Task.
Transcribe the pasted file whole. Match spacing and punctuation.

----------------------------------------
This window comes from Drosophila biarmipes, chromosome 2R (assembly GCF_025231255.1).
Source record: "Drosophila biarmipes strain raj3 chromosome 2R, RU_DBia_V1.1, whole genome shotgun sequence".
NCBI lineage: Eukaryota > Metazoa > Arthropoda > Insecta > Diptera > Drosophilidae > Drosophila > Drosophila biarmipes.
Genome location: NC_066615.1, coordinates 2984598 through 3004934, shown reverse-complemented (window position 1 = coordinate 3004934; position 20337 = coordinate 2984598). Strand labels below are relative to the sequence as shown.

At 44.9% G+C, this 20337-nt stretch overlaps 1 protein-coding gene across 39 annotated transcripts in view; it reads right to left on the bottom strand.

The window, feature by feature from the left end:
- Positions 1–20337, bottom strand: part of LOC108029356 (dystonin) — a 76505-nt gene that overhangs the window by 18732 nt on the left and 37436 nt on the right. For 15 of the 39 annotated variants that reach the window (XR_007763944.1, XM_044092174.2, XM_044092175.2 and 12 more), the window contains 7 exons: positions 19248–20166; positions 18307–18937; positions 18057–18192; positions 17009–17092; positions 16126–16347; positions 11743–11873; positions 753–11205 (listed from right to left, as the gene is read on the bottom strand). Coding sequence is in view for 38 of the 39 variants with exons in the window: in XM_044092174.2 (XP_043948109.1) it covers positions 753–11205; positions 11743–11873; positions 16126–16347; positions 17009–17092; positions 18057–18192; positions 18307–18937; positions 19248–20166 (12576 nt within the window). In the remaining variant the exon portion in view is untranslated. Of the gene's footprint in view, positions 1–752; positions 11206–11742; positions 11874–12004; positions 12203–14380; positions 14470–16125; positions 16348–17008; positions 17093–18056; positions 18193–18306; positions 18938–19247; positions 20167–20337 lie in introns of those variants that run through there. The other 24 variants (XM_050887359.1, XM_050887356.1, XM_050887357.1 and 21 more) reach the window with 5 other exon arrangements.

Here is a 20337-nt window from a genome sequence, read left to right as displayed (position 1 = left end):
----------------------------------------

This window comes from Drosophila biarmipes, chromosome 2R (assembly GCF_025231255.1).
Source record: "Drosophila biarmipes strain raj3 chromosome 2R, RU_DBia_V1.1, whole genome shotgun sequence".
NCBI lineage: Eukaryota > Metazoa > Arthropoda > Insecta > Diptera > Drosophilidae > Drosophila > Drosophila biarmipes.
Genome location: NC_066615.1, coordinates 2984598 through 3004934, shown reverse-complemented (window position 1 = coordinate 3004934; position 20337 = coordinate 2984598). Strand labels below are relative to the sequence as shown.

At 44.9% G+C, this 20337-nt stretch overlaps 1 protein-coding gene across 39 annotated transcripts in view; it reads right to left on the bottom strand.

The window, feature by feature from the left end:
- Positions 1–20337, bottom strand: part of LOC108029356 (dystonin) — a 76505-nt gene that overhangs the window by 18732 nt on the left and 37436 nt on the right. For 15 of the 39 annotated variants that reach the window (XR_007763944.1, XM_044092174.2, XM_044092175.2 and 12 more), the window contains 7 exons: positions 19248–20166; positions 18307–18937; positions 18057–18192; positions 17009–17092; positions 16126–16347; positions 11743–11873; positions 753–11205 (listed from right to left, as the gene is read on the bottom strand). Coding sequence is in view for 38 of the 39 variants with exons in the window: in XM_044092174.2 (XP_043948109.1) it covers positions 753–11205; positions 11743–11873; positions 16126–16347; positions 17009–17092; positions 18057–18192; positions 18307–18937; positions 19248–20166 (12576 nt within the window). In the remaining variant the exon portion in view is untranslated. Of the gene's footprint in view, positions 1–752; positions 11206–11742; positions 11874–12004; positions 12203–14380; positions 14470–16125; positions 16348–17008; positions 17093–18056; positions 18193–18306; positions 18938–19247; positions 20167–20337 lie in introns of those variants that run through there. The other 24 variants (XM_050887359.1, XM_050887356.1, XM_050887357.1 and 21 more) reach the window with 5 other exon arrangements.

Here is a 20337-nt window from a genome sequence, read left to right as displayed (position 1 = left end):